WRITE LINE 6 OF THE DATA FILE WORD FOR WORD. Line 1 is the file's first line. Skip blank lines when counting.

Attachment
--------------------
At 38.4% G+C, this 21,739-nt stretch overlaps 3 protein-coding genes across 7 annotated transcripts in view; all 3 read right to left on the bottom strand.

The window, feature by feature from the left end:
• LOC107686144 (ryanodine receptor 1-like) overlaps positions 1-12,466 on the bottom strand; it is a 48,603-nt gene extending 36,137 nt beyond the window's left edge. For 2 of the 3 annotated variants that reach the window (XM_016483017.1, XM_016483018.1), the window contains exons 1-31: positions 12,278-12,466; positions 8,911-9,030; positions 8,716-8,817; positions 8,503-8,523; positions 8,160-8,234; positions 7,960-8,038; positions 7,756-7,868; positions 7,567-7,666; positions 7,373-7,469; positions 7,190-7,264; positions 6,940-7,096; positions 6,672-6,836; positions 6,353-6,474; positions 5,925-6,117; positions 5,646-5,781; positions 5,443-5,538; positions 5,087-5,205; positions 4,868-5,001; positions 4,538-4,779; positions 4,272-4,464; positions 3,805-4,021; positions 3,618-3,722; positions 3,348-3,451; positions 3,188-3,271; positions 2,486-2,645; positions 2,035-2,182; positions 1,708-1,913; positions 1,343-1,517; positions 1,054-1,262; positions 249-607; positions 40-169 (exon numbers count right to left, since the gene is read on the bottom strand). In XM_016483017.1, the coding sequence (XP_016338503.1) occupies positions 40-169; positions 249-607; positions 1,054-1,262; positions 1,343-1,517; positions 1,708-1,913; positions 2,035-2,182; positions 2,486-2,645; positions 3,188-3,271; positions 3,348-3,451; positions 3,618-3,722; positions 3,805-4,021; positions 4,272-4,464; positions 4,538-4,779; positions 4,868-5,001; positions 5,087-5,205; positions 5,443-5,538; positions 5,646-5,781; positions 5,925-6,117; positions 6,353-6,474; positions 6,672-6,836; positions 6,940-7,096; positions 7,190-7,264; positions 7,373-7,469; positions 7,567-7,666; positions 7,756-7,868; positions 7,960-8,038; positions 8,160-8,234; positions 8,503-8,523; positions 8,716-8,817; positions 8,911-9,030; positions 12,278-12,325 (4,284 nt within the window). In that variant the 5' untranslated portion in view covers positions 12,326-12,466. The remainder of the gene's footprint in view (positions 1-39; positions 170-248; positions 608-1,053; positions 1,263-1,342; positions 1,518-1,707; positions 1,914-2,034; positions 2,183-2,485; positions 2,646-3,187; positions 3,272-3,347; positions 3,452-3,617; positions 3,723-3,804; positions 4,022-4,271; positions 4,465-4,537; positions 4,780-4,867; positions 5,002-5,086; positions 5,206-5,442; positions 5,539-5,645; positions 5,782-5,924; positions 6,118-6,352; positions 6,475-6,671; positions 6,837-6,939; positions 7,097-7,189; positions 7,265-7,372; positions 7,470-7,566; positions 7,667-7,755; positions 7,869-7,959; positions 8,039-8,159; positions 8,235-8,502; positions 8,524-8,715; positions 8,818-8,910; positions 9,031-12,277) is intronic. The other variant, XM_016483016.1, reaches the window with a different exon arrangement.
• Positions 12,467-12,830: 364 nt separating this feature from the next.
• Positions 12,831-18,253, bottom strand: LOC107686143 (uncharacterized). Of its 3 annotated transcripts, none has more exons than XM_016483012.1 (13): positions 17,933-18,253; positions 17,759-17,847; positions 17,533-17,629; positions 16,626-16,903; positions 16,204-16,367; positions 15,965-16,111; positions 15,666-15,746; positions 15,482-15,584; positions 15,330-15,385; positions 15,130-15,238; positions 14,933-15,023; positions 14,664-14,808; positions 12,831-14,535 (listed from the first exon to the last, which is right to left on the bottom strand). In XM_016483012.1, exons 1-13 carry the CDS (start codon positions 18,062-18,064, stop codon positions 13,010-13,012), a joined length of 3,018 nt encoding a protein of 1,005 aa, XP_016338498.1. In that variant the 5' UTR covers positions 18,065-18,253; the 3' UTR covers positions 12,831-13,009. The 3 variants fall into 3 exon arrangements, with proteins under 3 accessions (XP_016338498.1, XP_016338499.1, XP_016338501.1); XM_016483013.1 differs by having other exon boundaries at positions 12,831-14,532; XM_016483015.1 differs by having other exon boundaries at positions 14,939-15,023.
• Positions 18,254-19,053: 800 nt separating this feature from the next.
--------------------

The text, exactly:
• Positions 18,254-19,053: 800 nt separating this feature from the next.